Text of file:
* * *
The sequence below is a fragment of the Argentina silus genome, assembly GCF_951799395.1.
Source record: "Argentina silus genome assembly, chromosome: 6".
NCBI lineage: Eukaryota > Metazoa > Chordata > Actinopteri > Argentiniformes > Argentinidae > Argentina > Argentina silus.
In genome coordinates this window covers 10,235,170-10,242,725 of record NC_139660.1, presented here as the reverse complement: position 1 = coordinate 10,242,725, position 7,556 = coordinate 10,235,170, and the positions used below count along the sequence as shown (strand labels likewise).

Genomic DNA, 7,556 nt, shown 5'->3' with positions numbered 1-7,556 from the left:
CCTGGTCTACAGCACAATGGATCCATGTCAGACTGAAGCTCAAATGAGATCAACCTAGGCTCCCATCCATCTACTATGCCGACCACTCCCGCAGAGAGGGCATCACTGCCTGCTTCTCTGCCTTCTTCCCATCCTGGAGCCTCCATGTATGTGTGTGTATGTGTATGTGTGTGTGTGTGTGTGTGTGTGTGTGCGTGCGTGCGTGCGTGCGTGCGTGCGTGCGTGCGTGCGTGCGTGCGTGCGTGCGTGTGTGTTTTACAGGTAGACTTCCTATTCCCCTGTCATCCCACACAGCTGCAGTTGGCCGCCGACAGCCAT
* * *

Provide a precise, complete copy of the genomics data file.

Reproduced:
The sequence below is a fragment of the Argentina silus genome, assembly GCF_951799395.1.
Source record: "Argentina silus genome assembly, chromosome: 6".
NCBI lineage: Eukaryota > Metazoa > Chordata > Actinopteri > Argentiniformes > Argentinidae > Argentina > Argentina silus.
In genome coordinates this window covers 10,235,170-10,242,725 of record NC_139660.1, presented here as the reverse complement: position 1 = coordinate 10,242,725, position 7,556 = coordinate 10,235,170, and the positions used below count along the sequence as shown (strand labels likewise).

Genomic DNA, 7,556 nt, shown 5'->3' with positions numbered 1-7,556 from the left:
CCTGGTCTACAGCACAATGGATCCATGTCAGACTGAAGCTCAAATGAGATCAACCTAGGCTCCCATCCATCTACTATGCCGACCACTCCCGCAGAGAGGGCATCACTGCCTGCTTCTCTGCCTTCTTCCCATCCTGGAGCCTCCATGTATGTGTGTGTATGTGTATGTGTGTGTGTGTGTGTGTGTGTGTGTGCGTGCGTGCGTGCGTGCGTGCGTGCGTGCGTGCGTGCGTGCGTGCGTGCGTGCGTGTGTGTTTTACAGGTAGACTTCCTATTCCCCTGTCATCCCACACAGCTGCAGTTGGCCGCCGACAGCCAT